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Re: [vox-tech] beowulf cluster
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Re: [vox-tech] beowulf cluster



On Fri, Jan 10, 2003 at 04:43:25PM -0800, Shawn P. Neugebauer wrote:
> On Friday 10 January 2003 03:41 pm, Bill Broadley wrote:
> > On Mon, Jan 06, 2003 at 02:48:38PM -0800, Ryan Detert wrote:
> > > I am looking for a good howto or a really clear book on setting up a
> > > beowulf cluster. I have 3 computers and I am wondering first off if it
> > > would be easier to use NFS or having each node have a completely
> > > functional OS.
> >
> > Hrm, thats a pretty large subject, what exactly are your goals?  Resume
> > fodder?  A particular application?  Parallelizing a particular code?
> 
> I hear lots and lots of talk about building beowulf clusters, but I don't
> hear much talk about applications.  Is there existing software that
> will distribute problems across such such clusters *automatically*?  

Basically, in general, no.

> I'm thinking about high-level software, e.g., Matlab, or octave, or even
> a more special-purpose application.  Or is the power of these clusters

There are very specific things that can be auto-parallelized.  But
often the "parallel matlab" is just a small set of calls that runs
in parallel.  

> only harnessed when I write near-custom, MPI-based code that
> specifically parallelizes *my* problem? 

Correct, that is exactly how most of the research is done.  There are
commercial applications that are starting to support MPI for a particular
area of research.

The other case is in embarassingly parallel situations, say for instance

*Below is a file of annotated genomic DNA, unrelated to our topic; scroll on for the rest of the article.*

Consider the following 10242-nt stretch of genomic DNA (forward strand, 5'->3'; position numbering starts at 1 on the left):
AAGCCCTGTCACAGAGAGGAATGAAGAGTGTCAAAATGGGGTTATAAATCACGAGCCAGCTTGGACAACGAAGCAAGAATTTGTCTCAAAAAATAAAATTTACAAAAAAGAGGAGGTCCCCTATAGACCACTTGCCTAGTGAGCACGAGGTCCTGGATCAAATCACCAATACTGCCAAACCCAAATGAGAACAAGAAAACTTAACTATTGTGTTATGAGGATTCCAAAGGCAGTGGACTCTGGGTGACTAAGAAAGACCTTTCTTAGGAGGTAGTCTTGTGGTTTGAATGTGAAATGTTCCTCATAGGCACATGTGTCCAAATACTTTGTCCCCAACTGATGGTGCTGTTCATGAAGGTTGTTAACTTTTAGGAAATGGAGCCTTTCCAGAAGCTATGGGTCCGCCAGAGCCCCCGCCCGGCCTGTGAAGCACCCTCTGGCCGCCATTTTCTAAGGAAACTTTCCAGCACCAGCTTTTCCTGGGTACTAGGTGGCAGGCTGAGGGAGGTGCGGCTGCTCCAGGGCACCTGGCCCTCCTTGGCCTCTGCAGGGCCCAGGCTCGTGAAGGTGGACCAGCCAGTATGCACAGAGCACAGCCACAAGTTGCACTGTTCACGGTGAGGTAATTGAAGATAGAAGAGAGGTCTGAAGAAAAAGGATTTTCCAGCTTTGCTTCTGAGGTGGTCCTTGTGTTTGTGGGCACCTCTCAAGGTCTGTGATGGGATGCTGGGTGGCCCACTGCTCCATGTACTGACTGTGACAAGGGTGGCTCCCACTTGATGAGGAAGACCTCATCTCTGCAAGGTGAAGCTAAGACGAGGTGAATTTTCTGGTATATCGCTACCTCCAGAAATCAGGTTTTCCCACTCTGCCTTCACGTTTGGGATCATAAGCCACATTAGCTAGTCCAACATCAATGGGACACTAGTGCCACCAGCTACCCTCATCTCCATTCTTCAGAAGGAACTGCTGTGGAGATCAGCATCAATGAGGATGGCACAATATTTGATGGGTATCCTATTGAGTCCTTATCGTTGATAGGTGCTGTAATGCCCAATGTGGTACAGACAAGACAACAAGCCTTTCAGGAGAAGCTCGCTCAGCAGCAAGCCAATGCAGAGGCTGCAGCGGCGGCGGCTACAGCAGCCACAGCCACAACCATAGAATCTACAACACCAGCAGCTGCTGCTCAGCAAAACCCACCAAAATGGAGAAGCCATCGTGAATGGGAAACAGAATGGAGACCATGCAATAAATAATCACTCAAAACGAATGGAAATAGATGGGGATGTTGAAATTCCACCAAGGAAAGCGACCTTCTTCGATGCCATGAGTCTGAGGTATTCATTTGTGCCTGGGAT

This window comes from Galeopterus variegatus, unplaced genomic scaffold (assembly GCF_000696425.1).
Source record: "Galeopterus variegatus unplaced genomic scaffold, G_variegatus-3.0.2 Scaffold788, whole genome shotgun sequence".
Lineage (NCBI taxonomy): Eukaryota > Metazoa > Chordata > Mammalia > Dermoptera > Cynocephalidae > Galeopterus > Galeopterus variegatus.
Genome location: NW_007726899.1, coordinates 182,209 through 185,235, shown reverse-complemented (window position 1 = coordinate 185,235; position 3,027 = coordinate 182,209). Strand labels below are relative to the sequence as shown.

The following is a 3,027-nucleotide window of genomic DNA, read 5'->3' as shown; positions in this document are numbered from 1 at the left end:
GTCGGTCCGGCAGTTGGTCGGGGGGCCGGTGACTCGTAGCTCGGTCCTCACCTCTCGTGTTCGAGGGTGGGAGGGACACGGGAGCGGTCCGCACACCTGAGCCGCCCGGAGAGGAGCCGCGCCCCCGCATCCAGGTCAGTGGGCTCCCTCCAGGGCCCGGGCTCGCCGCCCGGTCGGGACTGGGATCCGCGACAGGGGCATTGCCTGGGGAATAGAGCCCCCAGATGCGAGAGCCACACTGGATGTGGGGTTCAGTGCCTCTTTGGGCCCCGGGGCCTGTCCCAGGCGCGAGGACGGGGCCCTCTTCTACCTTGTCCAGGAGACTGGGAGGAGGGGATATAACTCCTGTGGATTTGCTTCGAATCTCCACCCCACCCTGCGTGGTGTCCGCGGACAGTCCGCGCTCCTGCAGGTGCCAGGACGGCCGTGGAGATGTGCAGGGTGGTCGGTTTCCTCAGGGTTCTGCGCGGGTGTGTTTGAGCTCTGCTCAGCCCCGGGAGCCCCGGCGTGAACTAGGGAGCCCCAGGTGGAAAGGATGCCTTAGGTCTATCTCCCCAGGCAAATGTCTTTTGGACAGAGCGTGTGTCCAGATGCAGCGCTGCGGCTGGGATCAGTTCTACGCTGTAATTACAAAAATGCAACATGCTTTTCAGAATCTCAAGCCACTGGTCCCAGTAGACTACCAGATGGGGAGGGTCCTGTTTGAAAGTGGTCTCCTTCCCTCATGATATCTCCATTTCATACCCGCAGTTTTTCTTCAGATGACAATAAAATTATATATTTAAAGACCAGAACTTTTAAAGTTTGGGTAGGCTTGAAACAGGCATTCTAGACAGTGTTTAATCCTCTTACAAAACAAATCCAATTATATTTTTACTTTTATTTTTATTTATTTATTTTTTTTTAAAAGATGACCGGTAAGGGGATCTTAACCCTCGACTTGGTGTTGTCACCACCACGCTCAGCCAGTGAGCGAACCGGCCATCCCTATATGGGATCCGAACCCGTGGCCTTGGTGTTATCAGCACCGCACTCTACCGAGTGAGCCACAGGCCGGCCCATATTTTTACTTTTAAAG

a collider generates 100,000 collisions, each one takes 8 hours of
number crunching, if you send one per cpu you can easily keep N<100,000
cpu's busy.

> I recognize the difficulty in
> auto-magically parallelizing, but what *good* is such a cluster if I
> have to write custom code all the time?

Well everyone wants a computer that magically answers all questions with
no work, unfortunately the reality is for now that writing a parallel
code that scales well on a beowulf cluster is pretty tough, the flip
side is that the skill can be rather valuable.  I've been programming
for a few decades now, and parallel programming is definitely the most
difficult thing I've tried.

> I've got 3 computers, too, Ryan, and I've always wondered what I
> could do to combine them into a more useful whole, especially for
> Matlab-like processing.

Well running 3 seperate jobs is easy (one per cpu), there is a parallel
matlab product, but I believe it's not a generalized solution, just a
few routines that can use MPI to utilize more than one cpu.

I haven't looked recently there might even be a similar opensource project.

-- 
Bill Broadley
Mathematics
UC Davis

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